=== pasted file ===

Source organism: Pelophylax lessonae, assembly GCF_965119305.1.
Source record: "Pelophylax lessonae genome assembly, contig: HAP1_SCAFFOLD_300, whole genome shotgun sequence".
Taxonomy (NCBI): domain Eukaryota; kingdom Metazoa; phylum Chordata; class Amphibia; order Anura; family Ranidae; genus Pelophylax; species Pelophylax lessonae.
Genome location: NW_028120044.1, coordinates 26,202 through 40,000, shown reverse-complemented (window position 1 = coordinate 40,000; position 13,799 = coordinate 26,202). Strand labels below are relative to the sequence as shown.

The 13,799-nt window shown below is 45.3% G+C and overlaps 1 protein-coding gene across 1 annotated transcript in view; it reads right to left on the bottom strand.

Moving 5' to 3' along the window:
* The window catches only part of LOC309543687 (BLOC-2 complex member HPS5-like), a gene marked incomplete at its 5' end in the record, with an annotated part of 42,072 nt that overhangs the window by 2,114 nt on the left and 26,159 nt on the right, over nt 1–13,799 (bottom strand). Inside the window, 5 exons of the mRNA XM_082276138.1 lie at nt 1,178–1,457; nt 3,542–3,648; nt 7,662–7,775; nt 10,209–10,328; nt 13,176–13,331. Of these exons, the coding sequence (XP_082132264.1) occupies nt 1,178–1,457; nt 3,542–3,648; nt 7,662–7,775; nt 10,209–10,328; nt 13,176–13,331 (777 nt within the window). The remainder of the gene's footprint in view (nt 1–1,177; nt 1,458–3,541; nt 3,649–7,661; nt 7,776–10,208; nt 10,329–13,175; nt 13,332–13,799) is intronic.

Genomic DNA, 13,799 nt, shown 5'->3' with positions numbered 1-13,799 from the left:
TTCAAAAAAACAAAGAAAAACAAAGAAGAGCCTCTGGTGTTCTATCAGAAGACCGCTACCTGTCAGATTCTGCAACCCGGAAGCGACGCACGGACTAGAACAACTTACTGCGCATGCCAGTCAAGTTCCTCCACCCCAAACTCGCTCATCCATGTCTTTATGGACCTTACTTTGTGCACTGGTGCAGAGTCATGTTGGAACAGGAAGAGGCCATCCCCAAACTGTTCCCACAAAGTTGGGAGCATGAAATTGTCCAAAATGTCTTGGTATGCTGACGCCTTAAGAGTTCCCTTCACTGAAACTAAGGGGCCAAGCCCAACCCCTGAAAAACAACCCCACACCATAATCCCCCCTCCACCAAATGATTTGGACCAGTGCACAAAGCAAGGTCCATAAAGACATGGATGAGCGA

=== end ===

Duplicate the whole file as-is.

Source organism: Pelophylax lessonae, assembly GCF_965119305.1.
Source record: "Pelophylax lessonae genome assembly, contig: HAP1_SCAFFOLD_300, whole genome shotgun sequence".
Taxonomy (NCBI): domain Eukaryota; kingdom Metazoa; phylum Chordata; class Amphibia; order Anura; family Ranidae; genus Pelophylax; species Pelophylax lessonae.
Genome location: NW_028120044.1, coordinates 26,202 through 40,000, shown reverse-complemented (window position 1 = coordinate 40,000; position 13,799 = coordinate 26,202). Strand labels below are relative to the sequence as shown.

The 13,799-nt window shown below is 45.3% G+C and overlaps 1 protein-coding gene across 1 annotated transcript in view; it reads right to left on the bottom strand.

Moving 5' to 3' along the window:
* The window catches only part of LOC309543687 (BLOC-2 complex member HPS5-like), a gene marked incomplete at its 5' end in the record, with an annotated part of 42,072 nt that overhangs the window by 2,114 nt on the left and 26,159 nt on the right, over nt 1–13,799 (bottom strand). Inside the window, 5 exons of the mRNA XM_082276138.1 lie at nt 1,178–1,457; nt 3,542–3,648; nt 7,662–7,775; nt 10,209–10,328; nt 13,176–13,331. Of these exons, the coding sequence (XP_082132264.1) occupies nt 1,178–1,457; nt 3,542–3,648; nt 7,662–7,775; nt 10,209–10,328; nt 13,176–13,331 (777 nt within the window). The remainder of the gene's footprint in view (nt 1–1,177; nt 1,458–3,541; nt 3,649–7,661; nt 7,776–10,208; nt 10,329–13,175; nt 13,332–13,799) is intronic.

Genomic DNA, 13,799 nt, shown 5'->3' with positions numbered 1-13,799 from the left:
TTCAAAAAAACAAAGAAAAACAAAGAAGAGCCTCTGGTGTTCTATCAGAAGACCGCTACCTGTCAGATTCTGCAACCCGGAAGCGACGCACGGACTAGAACAACTTACTGCGCATGCCAGTCAAGTTCCTCCACCCCAAACTCGCTCATCCATGTCTTTATGGACCTTACTTTGTGCACTGGTGCAGAGTCATGTTGGAACAGGAAGAGGCCATCCCCAAACTGTTCCCACAAAGTTGGGAGCATGAAATTGTCCAAAATGTCTTGGTATGCTGACGCCTTAAGAGTTCCCTTCACTGAAACTAAGGGGCCAAGCCCAACCCCTGAAAAACAACCCCACACCATAATCCCCCCTCCACCAAATGATTTGGACCAGTGCACAAAGCAAGGTCCATAAAGACATGGATGAGCGA